- Can be more expensive but you pay for energy-efficiency
- Less variety and range than the top-mount types
- Freezer on bottom for easier access to fridge section
Types of refrigerators: side-by-side
These fridges are essentially wider-than-usual fridges split in half, with one half being the fridge side and the other being the freezer side. For those who tend to freeze leftovers in high volume, or exist on freezer food, this type of fridge may be ideal. Some side-by-side fridges allocate slightly more room for the fridge section, however the freezer will still be larger than that of any top or bottom freezer model. The doors open from the centre rather than the side, meaning less spatial clearance is required to swing the fridge door(s) open.
Also worth noting is that side-by-side models often come with features such as water, ice dispensers, and external user interface panels, which some may view as desirable features. In summary, side-by-fridges are:
- Handy with easy-access to fridge and freezer
- Usually larger but more energy-consuming
- Boast features such as ice makers but can be more expensive to buy
Types of refrigerators: French door
Possibly the most versatile (and most expensive) type of fridge, French door fridges are similar in width to side-by-side models, and have the entire bottom third devoted to freezer space, just like a bottom freezer model. As with side-by-side fridges, the fridge door is split into two, opening from the centre for the fridge section.
Some French door fridges have a single door for the freezer section. But some split the freezer section the same way as the fridge section, making for a grand total of four doors on your fridge.
The main advantage to this slightly elaborate door configuration is that opening one of the half doors lets less cold air out than if you swing open both. The other advantage is that, as with a side-by-side model, the split doors mean less clearance is required between the fridge and your bench/other kitchen installations. In summary, French door fridges are:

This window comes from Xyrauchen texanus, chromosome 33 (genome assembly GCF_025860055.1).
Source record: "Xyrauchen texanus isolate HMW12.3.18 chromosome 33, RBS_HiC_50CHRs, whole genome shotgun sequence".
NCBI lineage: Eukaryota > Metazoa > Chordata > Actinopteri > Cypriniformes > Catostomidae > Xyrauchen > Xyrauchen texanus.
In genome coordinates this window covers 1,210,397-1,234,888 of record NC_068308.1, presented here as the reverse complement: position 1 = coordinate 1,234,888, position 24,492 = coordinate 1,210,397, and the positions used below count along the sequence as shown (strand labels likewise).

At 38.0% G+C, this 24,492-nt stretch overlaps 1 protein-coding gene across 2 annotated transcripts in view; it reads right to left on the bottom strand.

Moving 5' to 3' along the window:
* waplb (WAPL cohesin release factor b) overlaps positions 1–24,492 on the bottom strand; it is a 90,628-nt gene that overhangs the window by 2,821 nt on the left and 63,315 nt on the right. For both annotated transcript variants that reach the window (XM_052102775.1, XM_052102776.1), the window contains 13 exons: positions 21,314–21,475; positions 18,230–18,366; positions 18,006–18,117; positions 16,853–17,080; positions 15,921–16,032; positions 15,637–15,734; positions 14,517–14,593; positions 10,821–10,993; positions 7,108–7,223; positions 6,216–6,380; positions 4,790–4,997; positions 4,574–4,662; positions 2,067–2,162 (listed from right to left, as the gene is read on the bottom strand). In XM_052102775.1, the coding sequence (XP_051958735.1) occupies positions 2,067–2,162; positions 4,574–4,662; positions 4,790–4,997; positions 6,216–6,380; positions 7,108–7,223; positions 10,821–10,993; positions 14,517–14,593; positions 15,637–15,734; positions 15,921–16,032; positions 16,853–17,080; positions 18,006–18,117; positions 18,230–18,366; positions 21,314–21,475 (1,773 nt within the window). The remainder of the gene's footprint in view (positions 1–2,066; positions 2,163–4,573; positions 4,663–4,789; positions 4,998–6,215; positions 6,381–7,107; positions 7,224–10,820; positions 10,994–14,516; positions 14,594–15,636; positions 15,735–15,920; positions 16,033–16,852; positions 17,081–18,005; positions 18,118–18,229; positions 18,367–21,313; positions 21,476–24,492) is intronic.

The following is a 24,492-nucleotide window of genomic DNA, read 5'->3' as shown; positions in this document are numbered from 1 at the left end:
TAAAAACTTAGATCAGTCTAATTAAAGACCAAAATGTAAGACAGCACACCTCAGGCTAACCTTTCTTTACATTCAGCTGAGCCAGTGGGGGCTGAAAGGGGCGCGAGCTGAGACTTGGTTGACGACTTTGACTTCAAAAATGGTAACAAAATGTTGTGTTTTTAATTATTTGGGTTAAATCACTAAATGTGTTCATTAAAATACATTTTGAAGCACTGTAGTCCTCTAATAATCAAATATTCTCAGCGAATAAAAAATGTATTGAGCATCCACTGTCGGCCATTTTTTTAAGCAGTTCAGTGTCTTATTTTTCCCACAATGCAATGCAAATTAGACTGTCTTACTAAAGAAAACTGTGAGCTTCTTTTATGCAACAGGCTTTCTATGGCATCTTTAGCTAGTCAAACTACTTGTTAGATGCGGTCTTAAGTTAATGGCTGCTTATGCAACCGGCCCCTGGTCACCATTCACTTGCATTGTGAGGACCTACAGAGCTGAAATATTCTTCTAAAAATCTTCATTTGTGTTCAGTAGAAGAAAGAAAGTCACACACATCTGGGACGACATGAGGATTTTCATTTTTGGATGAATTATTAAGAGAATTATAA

- Feature-packed and a pleasure to use
- Usually more expensive than simpler units
- Usually more power-hungry, but their bigger size lends itself to this
Which type of fridge is best?
What fridge you’ll end up going with will generally depend on a few factors. If you:
- Want a cheap fridge, a top-mount, bottom-mount or bar fridge for drinks could work
- Have a larger family, a French door fridge
- Want energy-efficiency, a top- or bottom-mount fridge
- Want great features, a side-by-side or French door fridge
- You want great usability, a side-by-side fridge
There are no real disadvantages to high-end fridges that would dissuade you from buying them, save the price, which is why many of us tend to go with the classic top or bottom freezer models. But if you’ve got the cash and fancy a high-end fridge with more space and some flashy features, a side-by-side or French door fridge may fit the bill. When buying a new fridge, you’re likely to stick with it for a while, so look at a lot of different fridge types to determine which one is right for you.
Read the full results of Canstar Blue’s survey by hitting the button below, and if you’re in the market for a new refrigerator, know that Mitsubishi ticks all the boxes!